Why are we there?
- Healthcare exclusion
- Syria: Healing in the shade of a lemon tree
- Turkey: mental health support for quake survivors
- Turkey: MSF responds to mental health needs after quakes
In 2011, Médecins Sans Frontières (MSF) teams in Turkey provided mental health support to migrants in Istanbul and survivors of the earthquakes in Van.
Undocumented migrants have no access to health services in Turkey. In June 2011, MSF signed a partnership agreement with a Turkish non-governmental organisation (NGO), the Helsinki Citizens’ Assembly, to provide assistance to undocumented migrants living in Istanbul.
Teams provide aid to the most vulnerable, including women, children and the elderly, in 10 of Istanbul’s municipalities.
The majority of patients have been through traumatic events and are now facing problems relating to integrating in a new environment.
Psychologists provided mental health support, while community health workers and interpreters assisted the clinical team and conducted outreach with the migrant communities, community organisations and Turkish health facilities. Almost 940 group counselling sessions were held in 2011.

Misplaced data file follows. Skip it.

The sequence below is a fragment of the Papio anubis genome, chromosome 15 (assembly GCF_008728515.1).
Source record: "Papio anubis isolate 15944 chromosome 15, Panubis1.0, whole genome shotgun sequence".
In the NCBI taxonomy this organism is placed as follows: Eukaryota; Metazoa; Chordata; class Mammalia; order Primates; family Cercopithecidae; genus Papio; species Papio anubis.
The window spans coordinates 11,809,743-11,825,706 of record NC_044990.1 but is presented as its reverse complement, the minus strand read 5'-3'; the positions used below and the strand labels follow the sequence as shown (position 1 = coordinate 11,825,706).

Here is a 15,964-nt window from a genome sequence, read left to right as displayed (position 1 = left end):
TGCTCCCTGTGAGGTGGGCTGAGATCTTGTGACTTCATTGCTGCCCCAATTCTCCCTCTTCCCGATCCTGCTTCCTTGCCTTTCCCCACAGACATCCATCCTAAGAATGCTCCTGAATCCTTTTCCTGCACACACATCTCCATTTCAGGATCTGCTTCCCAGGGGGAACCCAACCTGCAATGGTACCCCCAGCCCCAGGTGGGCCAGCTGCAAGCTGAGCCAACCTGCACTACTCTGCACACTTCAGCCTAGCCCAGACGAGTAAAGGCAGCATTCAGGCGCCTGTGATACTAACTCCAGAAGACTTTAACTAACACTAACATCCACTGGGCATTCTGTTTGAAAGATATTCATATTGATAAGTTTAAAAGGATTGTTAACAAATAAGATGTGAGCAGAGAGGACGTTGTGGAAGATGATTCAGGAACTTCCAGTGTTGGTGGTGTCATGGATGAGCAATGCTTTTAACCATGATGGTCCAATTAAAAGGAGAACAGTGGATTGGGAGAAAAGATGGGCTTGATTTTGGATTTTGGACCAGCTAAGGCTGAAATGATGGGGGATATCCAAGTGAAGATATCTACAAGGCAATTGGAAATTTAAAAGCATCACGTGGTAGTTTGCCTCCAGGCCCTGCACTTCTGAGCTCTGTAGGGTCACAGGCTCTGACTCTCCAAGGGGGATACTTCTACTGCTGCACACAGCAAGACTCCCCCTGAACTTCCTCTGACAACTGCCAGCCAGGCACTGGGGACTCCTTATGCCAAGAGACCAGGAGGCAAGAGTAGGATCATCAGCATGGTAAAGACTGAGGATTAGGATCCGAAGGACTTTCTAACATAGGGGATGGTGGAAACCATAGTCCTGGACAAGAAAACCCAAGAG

The two earthquakes that struck eastern Turkey in October and November killed at least 500 people and injured 2,500.
An MSF team in Van worked with local authorities and two Turkish NGOs, Hayata Destek and the Helsinki Citizens’ Assembly, distributing 2,000 winter tents and 2,000 cooking kits to 12,000 people in 37 villages in Van.
MSF started a two-month psychological support programme in 31 villages in December. By the end of the programme, 3,470 women and 1,850 men had benefited from group sessions, and 53 people received individual counselling.
Patients in a more serious condition were referred to Van hospital.
At the end of 2011, MSF had eight staff in Turkey. MSF first worked in the country in 1999.